Charting the Future of the Refuge System.
One of the biggest goals of the conference is to develop a comprehensive strategy for improving management of the Refuge System. Called "Fulfilling the Promise: Serving Wildlife, Habitat, and People through Effective Leadership," the strategy will make a series of recommendations in the areas of wildlife and habitat conservation, employee development, and public use and communications. Representatives of all FWS programs are on work groups developing the strategy, hundreds of employees commented on the first draft, and a second draft will be available for further employee comment in mid-September. In addition, representatives of all FWS programs will attend the conference.
The National Wildlife Refuge System is at a crossroads as it approaches its centennial anniversary in 2003. It faces growing demands for public uses, inadequate funding for conservation and visitor programs, and lack of recognition by the public. While all have threatened the sustainability and growth of this tremendous wildlife conservation legacy, the refuge system's future is looking brighter than ever before.
The groundwork for change was laid last year when the National Wildlife Refuge System Improvement Act of 1997 was signed into law. For the first time, this law gave the FWS clear, comprehensive guidance on how the refuge system should be managed and used by the public. This "organic law" paves the way for effective, consistent management of the refuge system, and the question of how best to implement the act will be a key component of the conference.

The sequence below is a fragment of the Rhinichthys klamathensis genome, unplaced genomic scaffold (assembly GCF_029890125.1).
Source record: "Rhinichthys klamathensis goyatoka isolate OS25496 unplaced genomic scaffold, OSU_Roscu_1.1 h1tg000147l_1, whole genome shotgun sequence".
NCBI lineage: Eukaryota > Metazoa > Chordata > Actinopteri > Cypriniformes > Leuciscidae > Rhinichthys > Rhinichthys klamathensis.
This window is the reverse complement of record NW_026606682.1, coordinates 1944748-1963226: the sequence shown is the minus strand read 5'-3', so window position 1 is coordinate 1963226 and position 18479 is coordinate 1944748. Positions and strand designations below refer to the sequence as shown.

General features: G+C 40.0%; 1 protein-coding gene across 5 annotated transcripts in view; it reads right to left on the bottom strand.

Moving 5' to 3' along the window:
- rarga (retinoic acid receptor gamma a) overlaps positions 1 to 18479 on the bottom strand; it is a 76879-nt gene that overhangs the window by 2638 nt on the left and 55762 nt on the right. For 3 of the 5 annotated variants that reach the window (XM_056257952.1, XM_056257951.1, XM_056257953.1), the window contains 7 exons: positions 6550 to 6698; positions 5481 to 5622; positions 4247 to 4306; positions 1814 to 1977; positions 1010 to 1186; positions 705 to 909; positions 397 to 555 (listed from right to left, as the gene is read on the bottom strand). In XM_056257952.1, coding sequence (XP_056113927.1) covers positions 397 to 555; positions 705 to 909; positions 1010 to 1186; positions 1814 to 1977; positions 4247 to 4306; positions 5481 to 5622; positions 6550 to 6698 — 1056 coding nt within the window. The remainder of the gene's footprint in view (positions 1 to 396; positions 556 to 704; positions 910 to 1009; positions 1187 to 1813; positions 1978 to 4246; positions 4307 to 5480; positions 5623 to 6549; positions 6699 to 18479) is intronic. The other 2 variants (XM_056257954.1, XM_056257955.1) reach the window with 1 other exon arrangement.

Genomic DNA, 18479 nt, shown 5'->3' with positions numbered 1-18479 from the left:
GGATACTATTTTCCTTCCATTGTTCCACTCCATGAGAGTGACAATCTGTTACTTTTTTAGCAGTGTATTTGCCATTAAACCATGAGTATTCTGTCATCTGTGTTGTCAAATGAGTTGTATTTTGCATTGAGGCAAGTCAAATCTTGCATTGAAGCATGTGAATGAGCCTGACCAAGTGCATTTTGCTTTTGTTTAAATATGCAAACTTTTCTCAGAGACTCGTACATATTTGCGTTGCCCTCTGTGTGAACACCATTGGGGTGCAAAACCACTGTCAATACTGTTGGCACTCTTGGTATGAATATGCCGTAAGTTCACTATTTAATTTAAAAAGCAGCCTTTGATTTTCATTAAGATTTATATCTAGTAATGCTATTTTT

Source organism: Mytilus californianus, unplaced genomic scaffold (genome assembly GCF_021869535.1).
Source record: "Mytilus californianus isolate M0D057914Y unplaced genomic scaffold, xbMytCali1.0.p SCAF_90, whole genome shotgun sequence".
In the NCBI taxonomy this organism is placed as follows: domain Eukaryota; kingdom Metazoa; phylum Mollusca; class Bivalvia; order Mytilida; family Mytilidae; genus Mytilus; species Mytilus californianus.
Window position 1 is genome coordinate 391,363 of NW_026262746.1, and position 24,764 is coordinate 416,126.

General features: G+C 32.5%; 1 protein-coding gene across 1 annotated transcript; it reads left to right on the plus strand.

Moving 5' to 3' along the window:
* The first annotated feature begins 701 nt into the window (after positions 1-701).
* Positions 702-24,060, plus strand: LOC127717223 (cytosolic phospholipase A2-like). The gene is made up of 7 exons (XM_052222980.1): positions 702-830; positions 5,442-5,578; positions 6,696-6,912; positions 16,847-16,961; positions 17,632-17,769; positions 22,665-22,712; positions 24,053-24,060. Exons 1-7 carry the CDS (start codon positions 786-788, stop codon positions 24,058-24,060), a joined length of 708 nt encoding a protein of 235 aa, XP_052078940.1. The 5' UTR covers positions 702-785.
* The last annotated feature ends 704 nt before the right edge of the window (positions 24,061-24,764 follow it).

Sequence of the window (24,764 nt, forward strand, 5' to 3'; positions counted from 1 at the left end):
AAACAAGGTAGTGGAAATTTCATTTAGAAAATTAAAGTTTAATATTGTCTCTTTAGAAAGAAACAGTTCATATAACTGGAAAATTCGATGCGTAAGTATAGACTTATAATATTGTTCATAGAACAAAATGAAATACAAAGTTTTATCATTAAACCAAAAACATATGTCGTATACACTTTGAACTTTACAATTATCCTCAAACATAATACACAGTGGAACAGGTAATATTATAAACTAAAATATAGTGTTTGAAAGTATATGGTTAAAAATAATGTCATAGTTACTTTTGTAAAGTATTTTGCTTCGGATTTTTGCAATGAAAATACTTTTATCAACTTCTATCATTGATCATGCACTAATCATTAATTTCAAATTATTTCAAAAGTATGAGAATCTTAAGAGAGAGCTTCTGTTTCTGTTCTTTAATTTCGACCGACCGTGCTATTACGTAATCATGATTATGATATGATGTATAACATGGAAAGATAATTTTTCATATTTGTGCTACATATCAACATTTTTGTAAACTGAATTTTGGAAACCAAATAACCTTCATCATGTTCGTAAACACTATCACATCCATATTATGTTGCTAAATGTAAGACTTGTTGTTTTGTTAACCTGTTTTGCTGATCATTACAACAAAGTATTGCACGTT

The conference attendees will be asked to develop a strategy for addressing key issues raised by the organic law in such areas as leadership, wildlife and habitat conservation, and "people issues" (e.g., public use and communications).
In addition to the organic law, other milestones were reached last year, including an historic funding increase to address millions of dollars worth of maintenance and operations needs. More than 150 community partners now support refuges, serving as advocates in surrounding communities and bolstering vital conservation programs and visitor services. The National Wildlife Refuge System is enjoying more public support than ever before, and deciding how to maximize the new opportunities presented by this growing support will be an important conference issue.
Going back to the Dust Bowl Days, the refuge system has embodied a proud tradition of wildlife conservation. Today, a trend toward ecosystem restoration on refuges is growing stronger than ever before. America's wildlife refuges are intended as places where all wildlife, from trout and turtles to cactus and caribou, are to reign supreme.
Rick Coleman is Chief of the FWS Division of Refuges in Arlington, Virginia. For more information on the conference, contact the Division of Refuges at (703) 358-1744.
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|Publication:||Endangered Species Bulletin|
|Date:||Jul 1, 1998|
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